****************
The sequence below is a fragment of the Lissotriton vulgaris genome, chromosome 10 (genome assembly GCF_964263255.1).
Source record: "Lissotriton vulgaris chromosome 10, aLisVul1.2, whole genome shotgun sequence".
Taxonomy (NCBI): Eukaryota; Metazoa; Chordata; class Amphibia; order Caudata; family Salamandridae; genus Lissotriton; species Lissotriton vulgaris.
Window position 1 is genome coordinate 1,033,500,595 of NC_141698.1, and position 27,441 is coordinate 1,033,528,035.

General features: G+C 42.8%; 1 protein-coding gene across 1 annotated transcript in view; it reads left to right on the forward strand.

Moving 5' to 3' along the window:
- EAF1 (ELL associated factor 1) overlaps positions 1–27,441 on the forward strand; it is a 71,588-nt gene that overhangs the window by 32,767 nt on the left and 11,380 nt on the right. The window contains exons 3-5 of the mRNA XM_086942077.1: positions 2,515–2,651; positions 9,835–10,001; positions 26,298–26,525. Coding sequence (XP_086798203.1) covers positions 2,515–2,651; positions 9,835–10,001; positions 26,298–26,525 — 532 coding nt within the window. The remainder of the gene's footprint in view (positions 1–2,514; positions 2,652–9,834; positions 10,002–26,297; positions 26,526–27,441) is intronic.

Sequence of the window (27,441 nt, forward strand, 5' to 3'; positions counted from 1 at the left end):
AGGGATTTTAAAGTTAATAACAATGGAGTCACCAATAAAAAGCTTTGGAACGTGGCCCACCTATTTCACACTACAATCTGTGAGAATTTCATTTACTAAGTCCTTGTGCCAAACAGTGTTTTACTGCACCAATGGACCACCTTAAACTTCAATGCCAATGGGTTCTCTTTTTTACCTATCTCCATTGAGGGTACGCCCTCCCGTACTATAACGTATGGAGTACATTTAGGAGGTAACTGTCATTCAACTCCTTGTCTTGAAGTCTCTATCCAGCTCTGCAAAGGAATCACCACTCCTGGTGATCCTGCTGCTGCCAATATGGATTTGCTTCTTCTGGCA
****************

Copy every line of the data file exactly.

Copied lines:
The sequence below is a fragment of the Lissotriton vulgaris genome, chromosome 10 (genome assembly GCF_964263255.1).
Source record: "Lissotriton vulgaris chromosome 10, aLisVul1.2, whole genome shotgun sequence".
Taxonomy (NCBI): Eukaryota; Metazoa; Chordata; class Amphibia; order Caudata; family Salamandridae; genus Lissotriton; species Lissotriton vulgaris.
Window position 1 is genome coordinate 1,033,500,595 of NC_141698.1, and position 27,441 is coordinate 1,033,528,035.

General features: G+C 42.8%; 1 protein-coding gene across 1 annotated transcript in view; it reads left to right on the forward strand.

Moving 5' to 3' along the window:
- EAF1 (ELL associated factor 1) overlaps positions 1–27,441 on the forward strand; it is a 71,588-nt gene that overhangs the window by 32,767 nt on the left and 11,380 nt on the right. The window contains exons 3-5 of the mRNA XM_086942077.1: positions 2,515–2,651; positions 9,835–10,001; positions 26,298–26,525. Coding sequence (XP_086798203.1) covers positions 2,515–2,651; positions 9,835–10,001; positions 26,298–26,525 — 532 coding nt within the window. The remainder of the gene's footprint in view (positions 1–2,514; positions 2,652–9,834; positions 10,002–26,297; positions 26,526–27,441) is intronic.

Sequence of the window (27,441 nt, forward strand, 5' to 3'; positions counted from 1 at the left end):
AGGGATTTTAAAGTTAATAACAATGGAGTCACCAATAAAAAGCTTTGGAACGTGGCCCACCTATTTCACACTACAATCTGTGAGAATTTCATTTACTAAGTCCTTGTGCCAAACAGTGTTTTACTGCACCAATGGACCACCTTAAACTTCAATGCCAATGGGTTCTCTTTTTTACCTATCTCCATTGAGGGTACGCCCTCCCGTACTATAACGTATGGAGTACATTTAGGAGGTAACTGTCATTCAACTCCTTGTCTTGAAGTCTCTATCCAGCTCTGCAAAGGAATCACCACTCCTGGTGATCCTGCTGCTGCCAATATGGATTTGCTTCTTCTGGCA